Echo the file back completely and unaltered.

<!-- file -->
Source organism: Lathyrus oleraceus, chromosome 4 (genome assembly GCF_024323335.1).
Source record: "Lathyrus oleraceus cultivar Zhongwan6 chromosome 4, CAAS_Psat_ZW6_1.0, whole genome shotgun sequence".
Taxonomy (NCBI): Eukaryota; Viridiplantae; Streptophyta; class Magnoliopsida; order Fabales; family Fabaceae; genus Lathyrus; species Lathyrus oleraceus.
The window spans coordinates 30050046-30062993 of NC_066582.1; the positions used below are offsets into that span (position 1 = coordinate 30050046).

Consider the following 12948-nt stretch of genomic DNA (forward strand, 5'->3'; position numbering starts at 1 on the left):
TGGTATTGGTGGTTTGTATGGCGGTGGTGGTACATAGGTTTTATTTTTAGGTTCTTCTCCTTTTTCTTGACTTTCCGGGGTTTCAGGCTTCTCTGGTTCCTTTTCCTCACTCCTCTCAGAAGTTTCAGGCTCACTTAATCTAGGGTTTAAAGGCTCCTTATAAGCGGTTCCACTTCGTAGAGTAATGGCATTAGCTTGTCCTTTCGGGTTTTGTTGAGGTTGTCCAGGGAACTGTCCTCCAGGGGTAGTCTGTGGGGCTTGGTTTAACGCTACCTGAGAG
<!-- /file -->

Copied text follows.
Source organism: Lathyrus oleraceus, chromosome 4 (genome assembly GCF_024323335.1).
Source record: "Lathyrus oleraceus cultivar Zhongwan6 chromosome 4, CAAS_Psat_ZW6_1.0, whole genome shotgun sequence".
Taxonomy (NCBI): Eukaryota; Viridiplantae; Streptophyta; class Magnoliopsida; order Fabales; family Fabaceae; genus Lathyrus; species Lathyrus oleraceus.
The window spans coordinates 30050046-30062993 of NC_066582.1; the positions used below are offsets into that span (position 1 = coordinate 30050046).

Consider the following 12948-nt stretch of genomic DNA (forward strand, 5'->3'; position numbering starts at 1 on the left):
TGGTATTGGTGGTTTGTATGGCGGTGGTGGTACATAGGTTTTATTTTTAGGTTCTTCTCCTTTTTCTTGACTTTCCGGGGTTTCAGGCTTCTCTGGTTCCTTTTCCTCACTCCTCTCAGAAGTTTCAGGCTCACTTAATCTAGGGTTTAAAGGCTCCTTATAAGCGGTTCCACTTCGTAGAGTAATGGCATTAGCTTGTCCTTTCGGGTTTTGTTGAGGTTGTCCAGGGAACTGTCCTCCAGGGGTAGTCTGTGGGGCTTGGTTTAACGCTACCTGAGAG